Google Is Evil, Again

Yeah, those evil search dudes againIs it just me, or is there something a bit odd about Microsoft jumping on the Google Is Evil bandwagon? I mean, has Google been crawling through Microsoft's archives, thereby exposing snippets of copyrighted MS software to the world? Or has Microsoft gone into the business of publishing something besides software?

According to today's Microsoft's Copyright Assault on Google article at, Microsoft attorney Thomas Rubin certainly seemed unimpressed with Google during the annual meeting of the Association of American Publishers recently, blasting the search giant for "systematically violat[ing] copyright." This, he said, "undermines critical incentives to create."

As it turns out, Microsoft's reason for lobbing grenades at Google may have nothing to do with a plan to get into the publishing business per se, and everything to do with its new Live Search Books product, which arrives some two years after the well-known Google Book Search made its debut. It's about alliances, in this instance with certain publishers who are less than thrilled with Google's reach, and what they perceive as the free distribution of copyrighted material.

So how bad is Google, really? Are they the scofflaws some paint them as, or are they providing priceless, global exposure that ultimately results in increased revenue for those who create the works in question? If you happen to believe the Electronic Frontier Foundation, the latter answer—again from the previously mentioned article—is the more accurate.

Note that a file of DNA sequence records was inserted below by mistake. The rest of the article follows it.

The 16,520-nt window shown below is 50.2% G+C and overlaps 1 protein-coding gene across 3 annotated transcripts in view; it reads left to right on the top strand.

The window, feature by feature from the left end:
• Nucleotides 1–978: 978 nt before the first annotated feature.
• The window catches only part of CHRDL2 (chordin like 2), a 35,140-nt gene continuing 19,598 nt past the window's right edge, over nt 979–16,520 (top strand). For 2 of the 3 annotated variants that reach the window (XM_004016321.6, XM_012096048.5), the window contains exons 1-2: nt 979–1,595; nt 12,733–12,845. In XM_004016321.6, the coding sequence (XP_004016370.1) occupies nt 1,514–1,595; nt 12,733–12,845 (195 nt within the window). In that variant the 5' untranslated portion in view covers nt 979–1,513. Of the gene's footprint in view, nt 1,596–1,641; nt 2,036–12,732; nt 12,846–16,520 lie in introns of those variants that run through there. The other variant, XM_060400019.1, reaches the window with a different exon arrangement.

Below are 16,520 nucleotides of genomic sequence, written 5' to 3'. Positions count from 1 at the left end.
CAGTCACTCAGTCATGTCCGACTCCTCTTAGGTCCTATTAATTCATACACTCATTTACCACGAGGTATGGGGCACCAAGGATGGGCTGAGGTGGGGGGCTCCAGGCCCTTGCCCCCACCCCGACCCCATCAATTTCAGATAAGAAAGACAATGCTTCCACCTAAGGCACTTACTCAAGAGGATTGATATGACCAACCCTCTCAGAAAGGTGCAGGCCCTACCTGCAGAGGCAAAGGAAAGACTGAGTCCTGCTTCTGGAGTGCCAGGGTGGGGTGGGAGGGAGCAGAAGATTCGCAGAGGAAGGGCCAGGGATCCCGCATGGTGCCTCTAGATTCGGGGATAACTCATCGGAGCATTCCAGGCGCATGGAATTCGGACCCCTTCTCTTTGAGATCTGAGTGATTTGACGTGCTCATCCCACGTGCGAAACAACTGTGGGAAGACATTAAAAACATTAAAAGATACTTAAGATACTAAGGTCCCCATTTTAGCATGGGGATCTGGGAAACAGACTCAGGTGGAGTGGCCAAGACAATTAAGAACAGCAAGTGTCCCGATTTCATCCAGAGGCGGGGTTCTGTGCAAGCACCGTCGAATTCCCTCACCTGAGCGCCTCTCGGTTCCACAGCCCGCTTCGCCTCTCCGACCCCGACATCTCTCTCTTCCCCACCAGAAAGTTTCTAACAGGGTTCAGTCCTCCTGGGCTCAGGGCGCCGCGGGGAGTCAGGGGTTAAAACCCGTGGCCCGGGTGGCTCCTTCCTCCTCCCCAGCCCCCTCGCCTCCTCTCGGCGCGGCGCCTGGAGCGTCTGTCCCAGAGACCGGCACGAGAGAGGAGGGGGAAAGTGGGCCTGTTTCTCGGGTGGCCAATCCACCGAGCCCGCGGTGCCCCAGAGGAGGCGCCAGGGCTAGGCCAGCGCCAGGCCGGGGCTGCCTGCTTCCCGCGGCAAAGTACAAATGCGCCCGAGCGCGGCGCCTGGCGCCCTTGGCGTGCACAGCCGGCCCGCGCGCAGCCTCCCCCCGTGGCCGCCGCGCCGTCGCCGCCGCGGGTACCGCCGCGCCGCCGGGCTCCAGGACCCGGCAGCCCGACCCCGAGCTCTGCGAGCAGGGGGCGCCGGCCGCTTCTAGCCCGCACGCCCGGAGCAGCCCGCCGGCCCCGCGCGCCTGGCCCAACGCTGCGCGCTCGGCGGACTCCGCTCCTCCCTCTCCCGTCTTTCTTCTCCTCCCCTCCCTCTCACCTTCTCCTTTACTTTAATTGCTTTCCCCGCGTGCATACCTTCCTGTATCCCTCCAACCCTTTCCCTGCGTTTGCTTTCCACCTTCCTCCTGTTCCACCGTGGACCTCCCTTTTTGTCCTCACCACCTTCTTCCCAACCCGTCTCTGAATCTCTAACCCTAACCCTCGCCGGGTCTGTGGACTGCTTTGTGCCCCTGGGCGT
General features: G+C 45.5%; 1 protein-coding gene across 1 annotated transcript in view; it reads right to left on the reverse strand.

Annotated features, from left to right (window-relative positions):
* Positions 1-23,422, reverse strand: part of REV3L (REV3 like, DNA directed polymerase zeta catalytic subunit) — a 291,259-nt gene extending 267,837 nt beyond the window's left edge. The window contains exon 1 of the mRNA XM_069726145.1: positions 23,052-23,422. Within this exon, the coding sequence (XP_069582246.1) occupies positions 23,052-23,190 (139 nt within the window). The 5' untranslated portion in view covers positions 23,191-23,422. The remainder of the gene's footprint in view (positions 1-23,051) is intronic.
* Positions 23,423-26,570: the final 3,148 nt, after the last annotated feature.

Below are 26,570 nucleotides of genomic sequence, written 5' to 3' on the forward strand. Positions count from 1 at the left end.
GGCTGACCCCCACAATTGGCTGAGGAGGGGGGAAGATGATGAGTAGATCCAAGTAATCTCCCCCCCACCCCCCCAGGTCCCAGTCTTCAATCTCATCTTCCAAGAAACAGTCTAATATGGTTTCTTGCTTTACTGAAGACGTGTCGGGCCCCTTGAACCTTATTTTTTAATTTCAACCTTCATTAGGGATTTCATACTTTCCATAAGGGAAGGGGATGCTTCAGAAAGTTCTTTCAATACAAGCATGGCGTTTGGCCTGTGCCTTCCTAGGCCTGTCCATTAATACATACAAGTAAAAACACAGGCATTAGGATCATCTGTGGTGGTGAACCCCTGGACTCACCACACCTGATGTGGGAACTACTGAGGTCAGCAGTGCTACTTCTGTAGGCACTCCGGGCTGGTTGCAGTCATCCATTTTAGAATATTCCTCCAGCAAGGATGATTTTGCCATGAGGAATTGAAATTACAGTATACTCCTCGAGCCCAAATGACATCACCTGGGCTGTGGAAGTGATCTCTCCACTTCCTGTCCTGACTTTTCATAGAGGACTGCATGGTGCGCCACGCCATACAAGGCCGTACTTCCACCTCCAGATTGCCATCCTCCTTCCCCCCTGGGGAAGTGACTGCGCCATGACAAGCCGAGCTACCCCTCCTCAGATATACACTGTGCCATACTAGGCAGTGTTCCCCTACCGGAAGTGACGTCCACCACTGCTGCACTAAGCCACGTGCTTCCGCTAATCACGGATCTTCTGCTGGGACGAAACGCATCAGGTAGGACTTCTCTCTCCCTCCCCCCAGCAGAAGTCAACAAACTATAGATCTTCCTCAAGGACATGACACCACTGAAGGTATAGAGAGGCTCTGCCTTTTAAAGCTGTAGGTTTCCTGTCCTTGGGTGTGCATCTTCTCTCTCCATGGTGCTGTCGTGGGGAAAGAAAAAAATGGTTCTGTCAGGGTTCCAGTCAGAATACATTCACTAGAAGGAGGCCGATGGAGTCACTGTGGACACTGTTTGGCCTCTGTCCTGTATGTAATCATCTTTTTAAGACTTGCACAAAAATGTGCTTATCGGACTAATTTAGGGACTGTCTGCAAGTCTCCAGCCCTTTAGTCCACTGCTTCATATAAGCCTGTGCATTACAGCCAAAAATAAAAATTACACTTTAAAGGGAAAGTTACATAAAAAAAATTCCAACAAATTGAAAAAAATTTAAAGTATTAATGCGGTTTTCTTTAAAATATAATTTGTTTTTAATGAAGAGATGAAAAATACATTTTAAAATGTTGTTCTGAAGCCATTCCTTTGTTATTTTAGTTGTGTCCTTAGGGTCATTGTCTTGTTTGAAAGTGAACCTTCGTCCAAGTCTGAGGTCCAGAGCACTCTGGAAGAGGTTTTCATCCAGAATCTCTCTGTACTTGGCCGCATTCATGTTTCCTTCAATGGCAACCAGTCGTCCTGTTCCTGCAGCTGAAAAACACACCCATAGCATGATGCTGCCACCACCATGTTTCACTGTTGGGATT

But Google has more legal ground to stand on than Microsoft may think, says Electronic Frontier Foundation attorney Fred von Lohmann. For a judge to rule that Google's digitizing content is not "fair use" and compliant with U.S. copyright law, lawyers would have to prove that Google Book Search is harming the market for the original content. A short excerpt, says von Lohmann, shouldn't keep someone from buying a book. In fact, he thinks it should entice them to go to the library or make a purchase. "I certainly hope that, when the dust settles on this lawsuit, people won't remember the copyright lawsuit—they will just remember that Google opened the doors for what will ultimately become the greatest thing since the Library of Alexandria," says von Lohmann.

Personally, I'm going to bet on the EFF's grasp of the situation. Besides, we're talking about Google here, not some predatory organization bent on destruction, or simply trying to get as fat as possible at any cost. Where's the malice?


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